Roman Catholic, Bohemian (Czechslovakian) American, INTJ, High Schooler, Wordsmith, Bookworm. St. Catherine of Siena is my confirmation saint, but Padre Pio has a special place in my heart.




When October Jones (previously featured here) isn’t sharing text messages sent by his dog or transforming his fellow train commuters by drawing new heads for them on post-it notes, he’s creating awesomely empowering messages and leaving them for his fellow travelers to find inside seatback trays on the train.

Follow October Jones on Twitter for more of his entertaining and inspirational sticky note escapades.

[via Neatorama]

I would totally buy a pack of post it notes with these on them.

A vocation is a gift. If it has been given to you, you will find the strength.

"In This House of Brede" (via eventhesparrows)



Video: Crazed Abortion Advocate Attacks Peaceful Pro-Lifers

“You’re some white privileged, racist, motherfucking male that doesn’t stand for women’s rights – fucking dipshit,” barks the woman before kicking in one of the group’s signs and proceeding to physically assault Seth Drayer, who was filming the incident.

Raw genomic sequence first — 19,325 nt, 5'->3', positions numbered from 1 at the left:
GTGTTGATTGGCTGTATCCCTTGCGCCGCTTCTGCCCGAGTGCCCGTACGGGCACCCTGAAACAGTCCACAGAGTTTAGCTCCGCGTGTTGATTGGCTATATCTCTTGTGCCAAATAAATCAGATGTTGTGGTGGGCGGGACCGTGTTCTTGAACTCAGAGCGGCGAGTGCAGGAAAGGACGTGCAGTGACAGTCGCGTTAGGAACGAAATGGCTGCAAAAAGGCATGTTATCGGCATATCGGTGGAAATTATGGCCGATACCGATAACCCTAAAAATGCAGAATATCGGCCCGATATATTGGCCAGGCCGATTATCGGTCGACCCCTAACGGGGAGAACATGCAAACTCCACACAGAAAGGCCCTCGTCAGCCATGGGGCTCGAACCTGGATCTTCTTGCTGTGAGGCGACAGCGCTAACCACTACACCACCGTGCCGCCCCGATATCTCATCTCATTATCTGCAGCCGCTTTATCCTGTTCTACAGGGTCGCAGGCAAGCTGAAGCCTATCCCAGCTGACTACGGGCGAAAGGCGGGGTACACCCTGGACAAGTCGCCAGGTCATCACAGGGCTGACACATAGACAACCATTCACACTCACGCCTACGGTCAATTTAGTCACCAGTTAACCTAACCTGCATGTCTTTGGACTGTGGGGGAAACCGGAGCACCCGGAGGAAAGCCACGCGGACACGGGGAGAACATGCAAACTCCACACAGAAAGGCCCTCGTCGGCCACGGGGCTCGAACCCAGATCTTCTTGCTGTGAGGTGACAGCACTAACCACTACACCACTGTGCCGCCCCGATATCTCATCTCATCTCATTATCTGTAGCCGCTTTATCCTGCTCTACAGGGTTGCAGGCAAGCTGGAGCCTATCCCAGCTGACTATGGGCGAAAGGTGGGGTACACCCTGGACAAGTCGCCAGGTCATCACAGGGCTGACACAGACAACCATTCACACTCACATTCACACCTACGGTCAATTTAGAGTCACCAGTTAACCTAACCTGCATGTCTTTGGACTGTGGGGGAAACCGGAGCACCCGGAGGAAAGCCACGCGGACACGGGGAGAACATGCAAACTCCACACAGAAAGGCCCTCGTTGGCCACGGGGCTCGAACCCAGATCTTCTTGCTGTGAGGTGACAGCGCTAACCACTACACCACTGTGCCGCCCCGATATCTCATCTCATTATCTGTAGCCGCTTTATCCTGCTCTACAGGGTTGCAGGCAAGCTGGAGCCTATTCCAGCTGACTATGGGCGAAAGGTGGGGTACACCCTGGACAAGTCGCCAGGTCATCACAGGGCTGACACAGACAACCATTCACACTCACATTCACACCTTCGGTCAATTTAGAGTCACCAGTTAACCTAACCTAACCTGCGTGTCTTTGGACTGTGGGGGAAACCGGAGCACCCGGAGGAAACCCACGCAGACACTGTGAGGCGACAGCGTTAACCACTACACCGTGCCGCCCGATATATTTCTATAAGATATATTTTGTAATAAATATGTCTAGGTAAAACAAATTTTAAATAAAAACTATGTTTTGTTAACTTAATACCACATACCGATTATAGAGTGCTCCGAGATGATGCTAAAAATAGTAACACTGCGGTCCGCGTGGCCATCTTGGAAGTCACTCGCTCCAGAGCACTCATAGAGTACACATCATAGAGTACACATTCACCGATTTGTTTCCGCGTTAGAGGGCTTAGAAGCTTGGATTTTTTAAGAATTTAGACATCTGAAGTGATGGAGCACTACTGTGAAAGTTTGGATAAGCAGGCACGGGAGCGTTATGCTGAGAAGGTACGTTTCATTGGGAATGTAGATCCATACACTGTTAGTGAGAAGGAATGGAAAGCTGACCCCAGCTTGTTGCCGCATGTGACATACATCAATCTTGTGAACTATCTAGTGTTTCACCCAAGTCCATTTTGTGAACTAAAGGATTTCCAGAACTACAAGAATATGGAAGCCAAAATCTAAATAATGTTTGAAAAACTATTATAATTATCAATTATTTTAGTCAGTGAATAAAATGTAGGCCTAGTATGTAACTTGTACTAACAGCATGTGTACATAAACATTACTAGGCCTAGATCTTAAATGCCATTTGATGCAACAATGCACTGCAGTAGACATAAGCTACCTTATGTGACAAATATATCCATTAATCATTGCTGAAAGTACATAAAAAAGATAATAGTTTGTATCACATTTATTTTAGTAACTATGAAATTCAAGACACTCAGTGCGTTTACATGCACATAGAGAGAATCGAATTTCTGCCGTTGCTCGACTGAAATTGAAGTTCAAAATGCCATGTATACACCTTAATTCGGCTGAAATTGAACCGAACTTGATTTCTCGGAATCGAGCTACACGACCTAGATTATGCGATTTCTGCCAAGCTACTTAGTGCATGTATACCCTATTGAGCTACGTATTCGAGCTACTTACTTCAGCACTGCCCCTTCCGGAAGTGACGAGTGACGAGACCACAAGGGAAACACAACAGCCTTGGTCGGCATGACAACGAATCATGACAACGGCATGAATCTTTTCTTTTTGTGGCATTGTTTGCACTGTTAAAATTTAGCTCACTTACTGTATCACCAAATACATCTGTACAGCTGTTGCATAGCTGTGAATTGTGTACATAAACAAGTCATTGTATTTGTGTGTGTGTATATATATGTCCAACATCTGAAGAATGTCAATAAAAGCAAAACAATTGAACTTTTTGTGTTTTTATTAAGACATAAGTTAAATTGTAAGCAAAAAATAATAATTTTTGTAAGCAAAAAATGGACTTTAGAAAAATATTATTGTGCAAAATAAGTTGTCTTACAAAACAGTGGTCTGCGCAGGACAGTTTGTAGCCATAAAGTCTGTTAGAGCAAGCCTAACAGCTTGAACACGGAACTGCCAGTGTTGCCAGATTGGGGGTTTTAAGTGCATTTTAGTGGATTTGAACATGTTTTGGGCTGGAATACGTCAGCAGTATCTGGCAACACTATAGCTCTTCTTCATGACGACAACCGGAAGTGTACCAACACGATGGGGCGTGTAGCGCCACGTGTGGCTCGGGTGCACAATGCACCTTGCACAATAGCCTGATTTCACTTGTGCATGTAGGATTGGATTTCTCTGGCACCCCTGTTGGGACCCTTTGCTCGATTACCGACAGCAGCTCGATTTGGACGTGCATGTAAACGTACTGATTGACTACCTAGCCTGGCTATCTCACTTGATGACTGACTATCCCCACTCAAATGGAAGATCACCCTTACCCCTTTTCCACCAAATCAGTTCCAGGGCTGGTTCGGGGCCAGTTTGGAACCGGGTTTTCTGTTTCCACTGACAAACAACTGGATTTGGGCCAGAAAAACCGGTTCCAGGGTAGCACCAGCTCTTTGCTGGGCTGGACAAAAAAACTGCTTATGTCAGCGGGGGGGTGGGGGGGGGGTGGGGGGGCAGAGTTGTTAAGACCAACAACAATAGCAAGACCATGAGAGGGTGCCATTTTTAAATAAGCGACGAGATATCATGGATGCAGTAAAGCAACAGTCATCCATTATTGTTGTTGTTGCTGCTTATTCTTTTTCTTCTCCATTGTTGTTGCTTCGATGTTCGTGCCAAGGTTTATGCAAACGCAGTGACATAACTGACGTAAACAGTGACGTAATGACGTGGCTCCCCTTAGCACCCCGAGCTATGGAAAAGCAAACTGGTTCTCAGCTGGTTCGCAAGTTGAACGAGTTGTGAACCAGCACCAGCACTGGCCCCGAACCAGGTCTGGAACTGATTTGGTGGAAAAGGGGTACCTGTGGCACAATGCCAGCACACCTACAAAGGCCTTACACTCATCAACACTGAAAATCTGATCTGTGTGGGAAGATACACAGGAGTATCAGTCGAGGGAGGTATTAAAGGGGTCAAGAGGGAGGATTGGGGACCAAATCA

The woman, who appears to be a Burger King employee, kicks over another sign as Drayer calls the police.

“You are fucking white male privilege assholes,” screams the woman, before assaulting Drayer again. “What you are is a racist motherfucker as well,” she yells, incensed that the group would dare exercise its first amendment rights to advocate a position with which she disagrees.

Feel the love from society’s progressives. Anti-racist is code-word for anti-White.

Pro choice people are so pleasant.

A woman is not written in braille, you don’t have to touch her to know her.


I will reblog this every single time

(via hogwartsastory)

This is so fucking awesome

(via dreckshure)

(Source: quotethat)


60,000 Christians were either driven out of Mosul, Iraq without papers or belongings, killed, or forced to convert to Islam. There are now 0 Christians there. Our leaders have been fairly silent. When 200 girls were taken from a village in Africa they were vocal and started hashtag campaigns.